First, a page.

"This case has an odor to it," Arizona Republic columnist Laurie Roberts wrote in 2015.
Tom Bearup, who's lived in Alaska for the past 14 years, had been Arpaio's top aide until 1997. He claimed he and Arpaio split ways after he refused to participate in the cover-up of the 1996 jail death of Scott Norberg. Reached on Friday, Tom Bearup and his wife, Adele, said they believed the DOC retaliated against their son for speaking to the press about COVID-19 by changing the diet plan, even though it meant other religious adherents would be affected.
"He's been on that diet for 15 years," Adele Bearup said.
The Bearups sent New Times a recent email from Patrick telling them he would take his grievances to court.
"The State and liberals constantly cite Jefferson's seperation [sic] of Church and State for their arguments so with that same legal argument the State then needs to stay OUT of my religion!" Patrick Bearup says in the email. "This seperation does not only apply when liberals want God out of the public! So I demand my rights as an American and a follower of The Creator of all Things! My Lord and Savior!"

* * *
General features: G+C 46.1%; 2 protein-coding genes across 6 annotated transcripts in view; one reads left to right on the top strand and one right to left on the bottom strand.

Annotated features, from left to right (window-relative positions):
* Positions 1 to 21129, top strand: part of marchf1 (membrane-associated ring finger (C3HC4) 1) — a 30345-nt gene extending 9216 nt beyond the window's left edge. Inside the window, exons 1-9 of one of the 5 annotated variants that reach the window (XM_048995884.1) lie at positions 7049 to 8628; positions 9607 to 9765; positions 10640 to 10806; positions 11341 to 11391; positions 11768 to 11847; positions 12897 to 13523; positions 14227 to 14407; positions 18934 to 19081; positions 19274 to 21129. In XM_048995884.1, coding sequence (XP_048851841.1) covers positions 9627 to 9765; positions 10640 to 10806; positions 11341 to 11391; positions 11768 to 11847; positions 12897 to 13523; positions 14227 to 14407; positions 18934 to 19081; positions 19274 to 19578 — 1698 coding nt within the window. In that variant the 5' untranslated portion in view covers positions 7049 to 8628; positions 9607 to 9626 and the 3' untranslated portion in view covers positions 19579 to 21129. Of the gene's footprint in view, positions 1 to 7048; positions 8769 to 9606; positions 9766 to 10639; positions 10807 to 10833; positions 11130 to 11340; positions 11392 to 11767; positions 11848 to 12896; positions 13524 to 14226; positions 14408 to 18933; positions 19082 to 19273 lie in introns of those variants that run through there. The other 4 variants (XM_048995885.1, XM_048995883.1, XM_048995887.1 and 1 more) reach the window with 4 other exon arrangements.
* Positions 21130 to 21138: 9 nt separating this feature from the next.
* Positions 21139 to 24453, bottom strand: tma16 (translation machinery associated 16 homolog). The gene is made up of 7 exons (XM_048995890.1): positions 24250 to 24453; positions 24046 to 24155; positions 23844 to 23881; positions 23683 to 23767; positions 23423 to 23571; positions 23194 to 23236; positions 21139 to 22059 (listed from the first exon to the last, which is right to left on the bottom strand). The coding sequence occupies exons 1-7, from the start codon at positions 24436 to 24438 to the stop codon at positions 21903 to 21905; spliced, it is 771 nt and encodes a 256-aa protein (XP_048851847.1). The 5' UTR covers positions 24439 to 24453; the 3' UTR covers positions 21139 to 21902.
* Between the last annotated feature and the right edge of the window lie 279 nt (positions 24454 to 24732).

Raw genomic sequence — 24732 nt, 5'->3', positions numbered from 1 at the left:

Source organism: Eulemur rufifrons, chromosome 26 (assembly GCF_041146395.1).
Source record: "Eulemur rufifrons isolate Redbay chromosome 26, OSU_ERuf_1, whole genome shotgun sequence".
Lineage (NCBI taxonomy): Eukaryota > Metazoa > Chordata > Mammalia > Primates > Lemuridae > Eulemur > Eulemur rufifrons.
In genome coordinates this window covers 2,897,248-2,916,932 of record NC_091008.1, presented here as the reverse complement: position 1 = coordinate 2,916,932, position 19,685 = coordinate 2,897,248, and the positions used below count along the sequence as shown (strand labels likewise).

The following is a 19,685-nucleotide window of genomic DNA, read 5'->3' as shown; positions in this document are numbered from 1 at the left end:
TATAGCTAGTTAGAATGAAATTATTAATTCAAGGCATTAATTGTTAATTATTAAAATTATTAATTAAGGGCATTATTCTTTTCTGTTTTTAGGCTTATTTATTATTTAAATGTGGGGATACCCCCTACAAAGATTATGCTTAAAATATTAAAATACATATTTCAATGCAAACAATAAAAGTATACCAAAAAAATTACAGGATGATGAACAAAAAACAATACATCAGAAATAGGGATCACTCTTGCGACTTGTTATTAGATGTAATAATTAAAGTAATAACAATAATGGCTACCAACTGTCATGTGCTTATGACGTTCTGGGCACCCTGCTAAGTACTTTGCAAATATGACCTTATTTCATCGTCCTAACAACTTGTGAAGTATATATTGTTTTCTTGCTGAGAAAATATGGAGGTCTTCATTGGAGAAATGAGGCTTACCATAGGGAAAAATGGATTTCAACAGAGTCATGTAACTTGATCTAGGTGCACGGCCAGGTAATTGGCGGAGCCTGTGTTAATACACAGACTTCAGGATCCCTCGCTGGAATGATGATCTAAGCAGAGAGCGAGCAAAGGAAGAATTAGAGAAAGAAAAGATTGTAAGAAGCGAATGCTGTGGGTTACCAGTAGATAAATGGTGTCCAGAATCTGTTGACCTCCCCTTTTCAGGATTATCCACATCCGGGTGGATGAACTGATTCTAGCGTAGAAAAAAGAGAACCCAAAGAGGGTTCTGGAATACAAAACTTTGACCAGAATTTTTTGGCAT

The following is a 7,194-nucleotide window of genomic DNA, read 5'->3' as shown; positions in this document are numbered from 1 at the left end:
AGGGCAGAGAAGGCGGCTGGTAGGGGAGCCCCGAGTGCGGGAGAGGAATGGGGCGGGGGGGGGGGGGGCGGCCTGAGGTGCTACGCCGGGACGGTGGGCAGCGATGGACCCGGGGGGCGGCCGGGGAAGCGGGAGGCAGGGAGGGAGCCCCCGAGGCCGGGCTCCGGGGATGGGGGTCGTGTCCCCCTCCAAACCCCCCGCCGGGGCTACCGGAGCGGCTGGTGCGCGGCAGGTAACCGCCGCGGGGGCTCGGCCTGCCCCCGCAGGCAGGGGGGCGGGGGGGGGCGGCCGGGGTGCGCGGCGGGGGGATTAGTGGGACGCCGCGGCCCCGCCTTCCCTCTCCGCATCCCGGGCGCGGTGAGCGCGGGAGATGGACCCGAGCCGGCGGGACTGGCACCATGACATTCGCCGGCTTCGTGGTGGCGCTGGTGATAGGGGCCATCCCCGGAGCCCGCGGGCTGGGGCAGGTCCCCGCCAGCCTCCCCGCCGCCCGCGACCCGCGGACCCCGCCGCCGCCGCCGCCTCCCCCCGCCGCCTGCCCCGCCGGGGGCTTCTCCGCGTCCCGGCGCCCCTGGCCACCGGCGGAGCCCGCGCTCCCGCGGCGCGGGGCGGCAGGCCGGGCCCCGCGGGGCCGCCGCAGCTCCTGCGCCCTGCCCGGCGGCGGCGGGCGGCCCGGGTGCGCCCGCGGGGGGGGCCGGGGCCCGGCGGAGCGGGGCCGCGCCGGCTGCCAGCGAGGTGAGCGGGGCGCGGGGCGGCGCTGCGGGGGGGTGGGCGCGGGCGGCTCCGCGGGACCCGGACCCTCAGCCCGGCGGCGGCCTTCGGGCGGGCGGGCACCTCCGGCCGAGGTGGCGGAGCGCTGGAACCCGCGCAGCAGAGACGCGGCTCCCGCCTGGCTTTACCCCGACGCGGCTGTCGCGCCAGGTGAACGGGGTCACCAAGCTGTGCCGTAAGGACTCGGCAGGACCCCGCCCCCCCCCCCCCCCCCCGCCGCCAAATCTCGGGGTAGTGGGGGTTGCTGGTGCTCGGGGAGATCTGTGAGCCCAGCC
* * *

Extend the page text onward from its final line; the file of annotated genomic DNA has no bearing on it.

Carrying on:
In another email, Patrick Bearup said he gets "cold cereal every day with no milk to eat it with, just a nonkosher drink mix that you add water to... Tonight they gave chips from the regular menu (non common fare menu)... There is also soy in everything... The kosher diet I have been on since February 20007 had beef, chicken, turkey, fish, fresh fruit daily, eggies daily, milk and eggs. The meals were not that great but they were sealed and not handled by people before I ate them. I believe the prison did this to merely save money at the cost of religious rights."
Below is the DOC notice that kosher and halal diets will be replaced. Full complaint below that.